Power, S. (2000). Educational pathways into the middle class (es). British Journal of Sociology of Education, 21(2), 133-145.
The Asia Foundation. (2013). Profile of the Protestors: A Survey of Pro and Antigovernment Demonstrators in Bangkok on November 30, 2013.
Retrieved December 10, 2018 from https://asiafoundation.org/resources/pdfs/FinalSurveyReportDecember20.pdf.
The Office of the Higher Education Commission of Thailand. (2015, March 17). Data of Thailand’s university students. Retrieve December 11, 2018 from https://bit.ly/1RR9c3c
Torche, F. & López-Calva, L. F. (2011). Middle classes, education and mobility. Americas Quarterly, 5(1),39-43.
Ungpakorn, G. J. (2009). Class war for democracy in Thailand. Economic and Political Weekly, 44(12), 21-24.
Vichit-Vadakan, J. N. (1979). Not too high and not too low: a comparative study of Thai and Chinese middle-class life in Bangkok, Thailand (Doctoral
Dissertation). Berkeley: University of California.
Winichakul, T. (2008). Toppling democracy. Journal of Contemporary Asia, 38(1), 11-37.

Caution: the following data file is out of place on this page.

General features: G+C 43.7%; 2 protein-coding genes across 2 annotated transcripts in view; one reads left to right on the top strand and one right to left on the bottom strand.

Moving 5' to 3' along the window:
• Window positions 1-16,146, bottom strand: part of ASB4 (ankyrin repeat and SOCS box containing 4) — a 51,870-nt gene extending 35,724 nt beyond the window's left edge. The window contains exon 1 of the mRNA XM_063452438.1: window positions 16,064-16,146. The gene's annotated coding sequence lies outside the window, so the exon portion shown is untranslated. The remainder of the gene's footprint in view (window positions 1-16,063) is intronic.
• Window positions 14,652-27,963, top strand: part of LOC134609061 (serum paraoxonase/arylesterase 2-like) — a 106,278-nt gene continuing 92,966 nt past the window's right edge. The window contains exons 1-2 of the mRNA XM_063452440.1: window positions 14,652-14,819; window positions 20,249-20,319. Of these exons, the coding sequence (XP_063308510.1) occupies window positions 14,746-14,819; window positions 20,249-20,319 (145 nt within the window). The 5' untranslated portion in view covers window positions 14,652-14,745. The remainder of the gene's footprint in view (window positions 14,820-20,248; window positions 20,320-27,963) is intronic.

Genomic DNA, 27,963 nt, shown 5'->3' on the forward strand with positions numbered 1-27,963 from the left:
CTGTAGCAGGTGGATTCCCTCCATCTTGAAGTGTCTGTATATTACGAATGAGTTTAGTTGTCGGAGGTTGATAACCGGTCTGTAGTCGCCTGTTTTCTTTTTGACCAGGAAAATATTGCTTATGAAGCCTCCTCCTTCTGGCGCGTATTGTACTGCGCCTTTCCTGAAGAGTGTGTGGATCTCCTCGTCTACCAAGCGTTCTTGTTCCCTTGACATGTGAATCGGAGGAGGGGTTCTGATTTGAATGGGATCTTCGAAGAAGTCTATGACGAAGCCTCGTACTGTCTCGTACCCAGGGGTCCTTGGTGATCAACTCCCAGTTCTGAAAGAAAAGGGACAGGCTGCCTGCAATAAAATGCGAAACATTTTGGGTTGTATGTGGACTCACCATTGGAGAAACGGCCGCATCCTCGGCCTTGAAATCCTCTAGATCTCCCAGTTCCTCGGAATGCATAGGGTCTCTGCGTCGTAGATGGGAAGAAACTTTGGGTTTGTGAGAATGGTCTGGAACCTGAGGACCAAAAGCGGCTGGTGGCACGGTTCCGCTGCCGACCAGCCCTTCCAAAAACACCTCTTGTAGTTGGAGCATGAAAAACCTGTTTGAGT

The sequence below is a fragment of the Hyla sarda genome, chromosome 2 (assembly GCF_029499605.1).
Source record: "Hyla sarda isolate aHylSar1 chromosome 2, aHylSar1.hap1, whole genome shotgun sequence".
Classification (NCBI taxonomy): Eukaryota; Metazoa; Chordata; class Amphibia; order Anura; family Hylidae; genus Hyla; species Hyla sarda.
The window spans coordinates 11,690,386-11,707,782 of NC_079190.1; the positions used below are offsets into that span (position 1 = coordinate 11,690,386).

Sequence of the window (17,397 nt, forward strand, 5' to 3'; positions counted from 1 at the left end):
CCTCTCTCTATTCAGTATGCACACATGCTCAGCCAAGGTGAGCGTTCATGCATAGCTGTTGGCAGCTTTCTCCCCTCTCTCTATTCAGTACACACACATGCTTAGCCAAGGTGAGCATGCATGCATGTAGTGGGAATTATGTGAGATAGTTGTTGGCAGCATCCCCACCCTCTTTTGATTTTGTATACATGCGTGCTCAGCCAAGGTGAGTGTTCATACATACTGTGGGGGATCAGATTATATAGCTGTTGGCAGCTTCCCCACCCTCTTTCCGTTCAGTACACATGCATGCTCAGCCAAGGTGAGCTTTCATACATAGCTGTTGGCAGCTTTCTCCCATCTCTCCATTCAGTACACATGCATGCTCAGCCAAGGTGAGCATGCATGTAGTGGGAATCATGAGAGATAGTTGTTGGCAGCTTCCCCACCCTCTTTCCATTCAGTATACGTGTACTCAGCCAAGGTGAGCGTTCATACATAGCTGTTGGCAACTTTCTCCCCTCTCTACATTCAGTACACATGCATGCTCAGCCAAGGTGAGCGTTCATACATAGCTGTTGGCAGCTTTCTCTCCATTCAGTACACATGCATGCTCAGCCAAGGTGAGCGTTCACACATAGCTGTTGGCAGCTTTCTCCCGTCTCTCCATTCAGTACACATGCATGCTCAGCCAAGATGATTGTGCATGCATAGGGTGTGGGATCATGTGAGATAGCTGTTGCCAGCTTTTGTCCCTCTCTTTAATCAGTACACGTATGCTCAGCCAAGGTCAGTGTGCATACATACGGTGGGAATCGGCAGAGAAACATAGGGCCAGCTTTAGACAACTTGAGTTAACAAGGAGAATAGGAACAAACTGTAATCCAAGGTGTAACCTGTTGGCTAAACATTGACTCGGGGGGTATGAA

Watson, K. (1981) The higher education dilemma in developing countries: Thailand's two decades of reform. Higher Education, 10(3), 297-314.
Copyright (c) 2019 National Research Council of Thailand (NRCT)
This work is licensed under a Creative Commons Attribution-NonCommercial-NoDerivatives 4.0 International License.
The article published and information contained in this journal such as text, graphics, logos and images is copyrighted by and proprietary to the National Research Council of Thailand.
The article will be published under a CC-BY-NC-ND license (https://creativecommons.org). This license means that anyone may freely read, download, distribute and make the article available to the public (in printed and electronic form), provided that the author and the journal as the source are acknowledged, whereas no commercial use is allowed and the work may not be altered, transformed or serve as the basis for a derivative work.